I once heard the Gospel summed up in this phrase:
‘God loves us so much that he accepts us just the way we are, but he loves us too much to leave us there!”
The prophet Malachi, emphasises this second point – the need and possibility of change. In Biblical times, thousands of workers had to prepare the way before the king travelled anywhere. They fanned out across the countryside, removing debris from the road, sprucing up the public buildings along the way, and generally making sure everything would be at its very best for the king to see. ‘Preparing the way for the Lord’ is therefore a powerful prophetic theme reflected in Advent.
The image of preparation that Malachi uses is the image of ‘refining’ in Malachi 3:2-4. Malachi probably wrote these words after the Jewish exiles had returned from Babylonian captivity around 500 B.C.E. The Temple in Jerusalem had been repaired and daily worship was going on, but if you read all four chapters of Malachi – the last book of the Old Testament before the Apocrypha – you’ll see that he isn’t happy with the way things are going.
The priests are not living holy lives and they’re not putting their heart into the worship of God, and the people aren’t giving their best to God in sacrifices either – they’re giving the lambs that are so sick they would have died anyway. So Malachi speaks of the Lord coming to, ‘purify the descendants of Levi and refine them like gold and silver, until they present offerings to the LORD in righteousness’ (Malachi 3:3).
We might wonder what this has to do with us today. But we need to remember that due to the New Testament, or New Covenant of Jesus Christ, we no longer require a physical temple made of stone; rather, the people of the Way, the followers of Jesus are a living temple – as Paul says in his correspondence with the Christians in Corinth. We are a temple, a community where God lives and is worshipped. So for God to purify this temple means that God is at work among us to set right the things that are wrong. Paul also tells us in 1 Corinthians 6:19 that we are each of us ‘temples of the Holy Spirit’. It is the Holy Spirit who is at work ‘refining’ God’s people, both as a community and as individuals. Let’s think about this some more.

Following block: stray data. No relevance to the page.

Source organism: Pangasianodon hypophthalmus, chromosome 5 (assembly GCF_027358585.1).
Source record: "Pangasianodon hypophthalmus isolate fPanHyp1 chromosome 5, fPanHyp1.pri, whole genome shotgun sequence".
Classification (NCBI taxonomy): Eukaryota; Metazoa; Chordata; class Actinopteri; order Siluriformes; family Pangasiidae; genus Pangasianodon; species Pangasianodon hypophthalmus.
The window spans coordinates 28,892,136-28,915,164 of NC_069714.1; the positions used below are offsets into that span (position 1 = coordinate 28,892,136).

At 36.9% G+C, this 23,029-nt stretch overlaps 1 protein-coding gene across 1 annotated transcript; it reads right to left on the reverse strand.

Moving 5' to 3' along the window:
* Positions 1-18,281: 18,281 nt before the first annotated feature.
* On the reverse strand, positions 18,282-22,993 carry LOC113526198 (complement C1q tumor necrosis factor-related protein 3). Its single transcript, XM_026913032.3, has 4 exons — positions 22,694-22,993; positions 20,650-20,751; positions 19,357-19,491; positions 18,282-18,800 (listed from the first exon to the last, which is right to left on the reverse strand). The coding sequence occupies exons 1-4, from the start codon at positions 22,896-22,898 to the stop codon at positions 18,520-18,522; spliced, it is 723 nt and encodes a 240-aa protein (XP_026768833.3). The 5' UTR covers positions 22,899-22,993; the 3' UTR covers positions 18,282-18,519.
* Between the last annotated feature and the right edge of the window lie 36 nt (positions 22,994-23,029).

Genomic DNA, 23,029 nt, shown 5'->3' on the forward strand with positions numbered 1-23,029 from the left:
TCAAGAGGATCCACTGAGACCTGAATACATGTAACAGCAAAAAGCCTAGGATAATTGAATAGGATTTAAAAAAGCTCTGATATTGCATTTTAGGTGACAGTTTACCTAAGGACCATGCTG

A refiner is attempting to purify molten metal from all its dross in order to create an object of beauty and strength – perhaps a silver cup. In Malachi’s time this would be accomplished by putting the unrefined metal into a pot or furnace and heating it up until all the dirt and impurities were burnt out of it. And there’s another lovely little detail here. A number of Bible scholars say that the refiner would know that the process was complete when the molten metal was so clear that the refiner could see their own face reflected in it.
I like that thought.
It reminds me that God loves us so much that he accepts us just as we are, weaknesses and all – but he loves us far too much to leave us there. When we listen to the Prophets, like Malachi, during Advent – we are reminded that God is inviting us into a process of being refined from all impurities until he can see the image of himself clearly reflected in us – and so that those around us can identify God’s Hallmarks too.
What do God’s Hallmarks look like?
Like no other. Not a crown, nor a lion, nor an anchor. But as Paul once said to a group of Christians in Galatia: love, joy, peace, patience, kindness, generosity, self-control. (Galatians 5:22-23)
Hallmarks of Holiness that enrich more than those who bear them. Precious gifts indeed.